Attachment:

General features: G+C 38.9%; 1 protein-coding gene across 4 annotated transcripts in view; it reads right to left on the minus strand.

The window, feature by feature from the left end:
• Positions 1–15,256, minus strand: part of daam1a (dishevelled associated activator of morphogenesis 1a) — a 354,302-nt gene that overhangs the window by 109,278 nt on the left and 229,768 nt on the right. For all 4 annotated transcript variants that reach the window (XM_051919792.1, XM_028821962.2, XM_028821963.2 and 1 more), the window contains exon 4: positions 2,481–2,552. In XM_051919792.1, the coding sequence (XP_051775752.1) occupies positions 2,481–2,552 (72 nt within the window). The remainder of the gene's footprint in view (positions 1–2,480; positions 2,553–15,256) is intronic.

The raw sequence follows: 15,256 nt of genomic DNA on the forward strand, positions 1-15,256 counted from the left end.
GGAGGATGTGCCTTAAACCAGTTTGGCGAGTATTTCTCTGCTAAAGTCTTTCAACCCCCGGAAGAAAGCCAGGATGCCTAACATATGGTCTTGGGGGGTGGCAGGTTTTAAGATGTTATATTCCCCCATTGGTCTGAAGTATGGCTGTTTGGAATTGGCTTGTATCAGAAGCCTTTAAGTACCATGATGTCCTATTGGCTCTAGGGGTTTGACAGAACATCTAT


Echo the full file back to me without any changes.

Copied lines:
General features: G+C 38.9%; 1 protein-coding gene across 4 annotated transcripts in view; it reads right to left on the minus strand.

The window, feature by feature from the left end:
• Positions 1–15,256, minus strand: part of daam1a (dishevelled associated activator of morphogenesis 1a) — a 354,302-nt gene that overhangs the window by 109,278 nt on the left and 229,768 nt on the right. For all 4 annotated transcript variants that reach the window (XM_051919792.1, XM_028821962.2, XM_028821963.2 and 1 more), the window contains exon 4: positions 2,481–2,552. In XM_051919792.1, the coding sequence (XP_051775752.1) occupies positions 2,481–2,552 (72 nt within the window). The remainder of the gene's footprint in view (positions 1–2,480; positions 2,553–15,256) is intronic.

The raw sequence follows: 15,256 nt of genomic DNA on the forward strand, positions 1-15,256 counted from the left end.
GGAGGATGTGCCTTAAACCAGTTTGGCGAGTATTTCTCTGCTAAAGTCTTTCAACCCCCGGAAGAAAGCCAGGATGCCTAACATATGGTCTTGGGGGGTGGCAGGTTTTAAGATGTTATATTCCCCCATTGGTCTGAAGTATGGCTGTTTGGAATTGGCTTGTATCAGAAGCCTTTAAGTACCATGATGTCCTATTGGCTCTAGGGGTTTGACAGAACATCTAT